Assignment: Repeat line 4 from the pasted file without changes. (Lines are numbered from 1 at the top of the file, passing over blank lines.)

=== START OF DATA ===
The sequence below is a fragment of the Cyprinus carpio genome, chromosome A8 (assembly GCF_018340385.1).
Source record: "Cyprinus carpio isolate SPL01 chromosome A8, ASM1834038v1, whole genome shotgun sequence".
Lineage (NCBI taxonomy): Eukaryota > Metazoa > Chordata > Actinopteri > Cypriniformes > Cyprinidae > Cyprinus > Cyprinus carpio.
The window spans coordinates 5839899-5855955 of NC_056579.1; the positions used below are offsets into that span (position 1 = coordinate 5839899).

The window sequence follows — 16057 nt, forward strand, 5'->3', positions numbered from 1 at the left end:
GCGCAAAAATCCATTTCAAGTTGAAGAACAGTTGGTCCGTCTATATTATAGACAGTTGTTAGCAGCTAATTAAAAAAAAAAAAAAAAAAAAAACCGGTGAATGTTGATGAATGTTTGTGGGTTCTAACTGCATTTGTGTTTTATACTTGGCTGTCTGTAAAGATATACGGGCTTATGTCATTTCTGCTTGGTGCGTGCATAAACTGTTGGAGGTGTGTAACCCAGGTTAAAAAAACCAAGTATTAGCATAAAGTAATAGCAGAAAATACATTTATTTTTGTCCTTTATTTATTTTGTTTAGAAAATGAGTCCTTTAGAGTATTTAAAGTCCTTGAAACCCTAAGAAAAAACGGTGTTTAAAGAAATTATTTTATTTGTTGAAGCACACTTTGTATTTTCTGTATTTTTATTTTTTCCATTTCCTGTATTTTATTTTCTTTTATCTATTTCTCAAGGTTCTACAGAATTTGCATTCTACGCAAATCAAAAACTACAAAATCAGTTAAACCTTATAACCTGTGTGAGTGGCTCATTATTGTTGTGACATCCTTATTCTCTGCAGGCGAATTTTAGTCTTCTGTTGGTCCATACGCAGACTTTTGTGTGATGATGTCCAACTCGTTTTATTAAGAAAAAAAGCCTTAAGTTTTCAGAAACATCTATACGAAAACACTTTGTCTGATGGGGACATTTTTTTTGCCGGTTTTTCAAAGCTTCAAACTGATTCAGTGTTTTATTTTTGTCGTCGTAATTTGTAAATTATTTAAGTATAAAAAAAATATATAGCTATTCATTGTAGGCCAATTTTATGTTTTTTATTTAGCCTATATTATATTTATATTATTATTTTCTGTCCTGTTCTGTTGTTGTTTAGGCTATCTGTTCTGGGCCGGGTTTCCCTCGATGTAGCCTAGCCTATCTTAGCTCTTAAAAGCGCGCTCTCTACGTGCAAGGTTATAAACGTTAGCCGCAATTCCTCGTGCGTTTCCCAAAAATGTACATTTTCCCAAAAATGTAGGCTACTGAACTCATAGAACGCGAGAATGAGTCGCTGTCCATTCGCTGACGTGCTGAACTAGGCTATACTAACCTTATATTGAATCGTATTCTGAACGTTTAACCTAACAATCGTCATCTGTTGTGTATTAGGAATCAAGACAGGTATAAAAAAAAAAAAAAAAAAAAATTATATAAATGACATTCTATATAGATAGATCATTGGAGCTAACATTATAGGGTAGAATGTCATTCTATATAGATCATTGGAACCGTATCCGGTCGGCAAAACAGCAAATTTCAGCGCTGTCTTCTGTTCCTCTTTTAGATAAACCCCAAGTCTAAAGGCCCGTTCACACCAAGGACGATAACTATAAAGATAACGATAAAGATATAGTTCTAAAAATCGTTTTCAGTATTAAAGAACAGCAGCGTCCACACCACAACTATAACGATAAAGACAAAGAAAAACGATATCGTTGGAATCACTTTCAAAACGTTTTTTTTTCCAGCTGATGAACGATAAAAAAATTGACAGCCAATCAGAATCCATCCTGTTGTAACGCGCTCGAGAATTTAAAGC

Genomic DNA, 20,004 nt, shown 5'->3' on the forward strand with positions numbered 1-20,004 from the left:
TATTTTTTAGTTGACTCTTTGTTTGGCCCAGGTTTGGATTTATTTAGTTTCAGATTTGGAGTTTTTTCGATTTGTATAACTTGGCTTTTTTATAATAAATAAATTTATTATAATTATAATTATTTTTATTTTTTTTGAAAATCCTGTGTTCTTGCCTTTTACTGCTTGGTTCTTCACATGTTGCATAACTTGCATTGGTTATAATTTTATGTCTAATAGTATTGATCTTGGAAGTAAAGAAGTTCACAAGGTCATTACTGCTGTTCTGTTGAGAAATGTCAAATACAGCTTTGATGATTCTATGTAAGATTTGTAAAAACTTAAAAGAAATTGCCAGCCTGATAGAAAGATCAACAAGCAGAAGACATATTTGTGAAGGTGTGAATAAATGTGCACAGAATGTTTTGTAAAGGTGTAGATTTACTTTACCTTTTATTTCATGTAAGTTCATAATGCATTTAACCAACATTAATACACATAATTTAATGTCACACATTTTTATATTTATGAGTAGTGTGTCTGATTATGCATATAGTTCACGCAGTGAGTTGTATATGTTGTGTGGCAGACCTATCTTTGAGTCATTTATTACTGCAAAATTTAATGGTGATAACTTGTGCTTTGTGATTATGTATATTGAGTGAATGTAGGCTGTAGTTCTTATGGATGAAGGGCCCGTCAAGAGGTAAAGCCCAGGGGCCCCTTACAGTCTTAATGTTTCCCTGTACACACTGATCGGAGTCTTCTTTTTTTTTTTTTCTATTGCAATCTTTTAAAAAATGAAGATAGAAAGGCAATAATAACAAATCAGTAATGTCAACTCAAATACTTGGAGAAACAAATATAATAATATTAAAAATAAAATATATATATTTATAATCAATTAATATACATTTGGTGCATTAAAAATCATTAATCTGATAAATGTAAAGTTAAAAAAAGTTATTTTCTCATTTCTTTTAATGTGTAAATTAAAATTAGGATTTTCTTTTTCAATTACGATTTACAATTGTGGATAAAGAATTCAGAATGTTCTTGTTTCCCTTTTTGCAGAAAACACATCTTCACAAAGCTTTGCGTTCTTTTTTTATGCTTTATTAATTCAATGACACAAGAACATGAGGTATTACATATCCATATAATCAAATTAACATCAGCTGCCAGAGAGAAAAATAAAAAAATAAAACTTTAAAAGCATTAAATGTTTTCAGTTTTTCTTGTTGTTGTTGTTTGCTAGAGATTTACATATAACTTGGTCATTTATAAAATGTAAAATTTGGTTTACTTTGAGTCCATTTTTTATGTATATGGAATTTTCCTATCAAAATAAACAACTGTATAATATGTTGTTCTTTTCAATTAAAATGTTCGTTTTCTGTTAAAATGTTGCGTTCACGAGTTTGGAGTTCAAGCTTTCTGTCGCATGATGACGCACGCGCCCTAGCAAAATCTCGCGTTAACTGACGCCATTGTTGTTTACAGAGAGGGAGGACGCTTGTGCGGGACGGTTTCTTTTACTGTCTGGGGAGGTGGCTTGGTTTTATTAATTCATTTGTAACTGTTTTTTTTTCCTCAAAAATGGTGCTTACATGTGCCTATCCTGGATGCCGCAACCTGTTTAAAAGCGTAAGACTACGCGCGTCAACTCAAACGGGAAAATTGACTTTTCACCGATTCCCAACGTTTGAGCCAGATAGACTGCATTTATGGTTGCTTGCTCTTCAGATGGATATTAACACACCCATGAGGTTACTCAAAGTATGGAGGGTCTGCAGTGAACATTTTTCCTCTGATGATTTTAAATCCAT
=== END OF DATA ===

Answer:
The window spans coordinates 5839899-5855955 of NC_056579.1; the positions used below are offsets into that span (position 1 = coordinate 5839899).